Even though I knew from the outset that I wouldn’t be catching fish today – – it was the hottest part of the day when I set out, and fish bite mostly during the coolness of early morning or at dusk – – I took my kayak along with my dog Truman for a paddle around Kewaydin Lake. I did bring my fishing pole because my kayak has a holder, so it’s not too difficult to fish while paddling. Basically, one puts the worm on the hook, releases some fishing line from the pole, sticks the pole in the holder and then proceeds to slowly paddle around the lake (this is called “trolling”).
Truman, our Standard Poodle puppy, is now 9 months old, and he has really grown! I should have gotten the dog before the boat and not the other way around, because it’s a very small kayak with barely room for one, much less a giant of a dog. It leaves me completely squished and slowly but surely my legs lose all feeling as he blocks my circulation while he fights for space. He loves the ride but it takes him a while to find a comfortable position, and as he shifts from side to side I can barely keep from capsizing.
We did manage to paddle the circumferance of the entire lake, and I was on my way back to our point of origin, when 100 feet from shore a motorboat sidled up next to me, seemingly appearing out of nowhere.
“Is your fishing line in , or out?”
It was a Game Warden, the equivalent of Law Enforcement rangers, and he wanted to make sure I had a valid Maine fishing license. His question was rhetorical, because he could see that my line was in the water. But he asked this for two reasons: to see if I’m truthful, and to establish guilt or innocence. The definition of fishing in Maine is not catching a fish, it’s putting a fishing line in the water. If I didn’t have a license but had my fishing pole in its holder but the line was not in the water, I would not be considered fishing and I could not be cited for fishing without a license.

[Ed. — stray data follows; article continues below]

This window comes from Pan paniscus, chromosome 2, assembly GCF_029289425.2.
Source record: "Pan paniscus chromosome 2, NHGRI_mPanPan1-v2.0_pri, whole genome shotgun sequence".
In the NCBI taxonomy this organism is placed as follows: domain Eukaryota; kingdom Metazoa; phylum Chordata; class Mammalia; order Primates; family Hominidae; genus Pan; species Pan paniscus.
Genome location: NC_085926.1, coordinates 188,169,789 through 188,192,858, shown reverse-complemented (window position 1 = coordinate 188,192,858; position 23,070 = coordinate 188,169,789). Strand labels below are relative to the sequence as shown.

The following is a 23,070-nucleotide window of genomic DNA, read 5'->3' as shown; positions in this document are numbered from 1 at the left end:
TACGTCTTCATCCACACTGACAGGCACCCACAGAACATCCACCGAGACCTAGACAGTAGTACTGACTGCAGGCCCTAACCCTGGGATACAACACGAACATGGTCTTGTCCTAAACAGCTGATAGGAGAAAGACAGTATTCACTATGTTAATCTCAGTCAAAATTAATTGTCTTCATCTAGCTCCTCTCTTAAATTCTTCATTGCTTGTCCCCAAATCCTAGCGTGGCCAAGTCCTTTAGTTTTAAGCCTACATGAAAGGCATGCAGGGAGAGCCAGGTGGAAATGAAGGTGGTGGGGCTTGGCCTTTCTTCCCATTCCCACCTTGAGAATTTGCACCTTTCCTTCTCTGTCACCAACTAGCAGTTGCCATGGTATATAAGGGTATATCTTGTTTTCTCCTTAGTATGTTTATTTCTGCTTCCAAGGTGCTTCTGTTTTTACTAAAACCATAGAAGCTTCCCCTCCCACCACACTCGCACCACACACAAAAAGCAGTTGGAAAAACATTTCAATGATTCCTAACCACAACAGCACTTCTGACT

“In,” I said.
“May I see your fishing license, please?”
I’ve been fishing many times a week in many different lakes in Maine for the past five years, but this was the first time I’d been asked to show my license. Uh-oh.
“Umm, I do have a license, but it’s in my car, and I’m actually heading that way now. Would you mind waiting until I get back to shore, so I can show it to you?”
Theoretically I am supposed to keep the license on my person while fishing, but I didn’t have a waterproof bag, so I hadn’t brought it with me. Fortunately he was a nice guy, and since by now I was only 50 feet from shore, he followed me to the launch area. Leaving my kayak, I ran to the car, and ran back to the warden. He looked the fishing license over very carefully and pronounced me good as my word.
Fishing licenses cost $64 for non-residents and $22 for Maine residents. They are good for a year starting January 1, although there is a period of some weeks in the Fall and early winter where fishing is illegal, primarily so that the fish can establish and stabilize their population before the lakes freeze. The license includes the ability to go ice fishing, something I have not yet tried (I lack an auger to cut through the ice on the lake, nor do I have the special traps).
While the chance of being stopped by a Game Warden in Maine’s quieter backwoods lakes and ponds are slim, the penalties for not having a license are severe and not worth the risk. The base fine for fishing without a license is $75. An amount equal to two times the cost of the required license and permit is added to the base fine. A violator also may be sentenced to pay an additional fine of $20 per fish taken illegally. And they have the right to revoke your fishing license for one full year for certain fishing-related offenses.
“I’m really sorry you had to follow me back to shore,” I said apologetically to the Game Warden. He said he didn’t mind. We then spent the next 15 minutes swapping fish stories and sharing favorite secret fishing holes before he returned his boat to the water, in search of other little old ladies who might flaunt the law.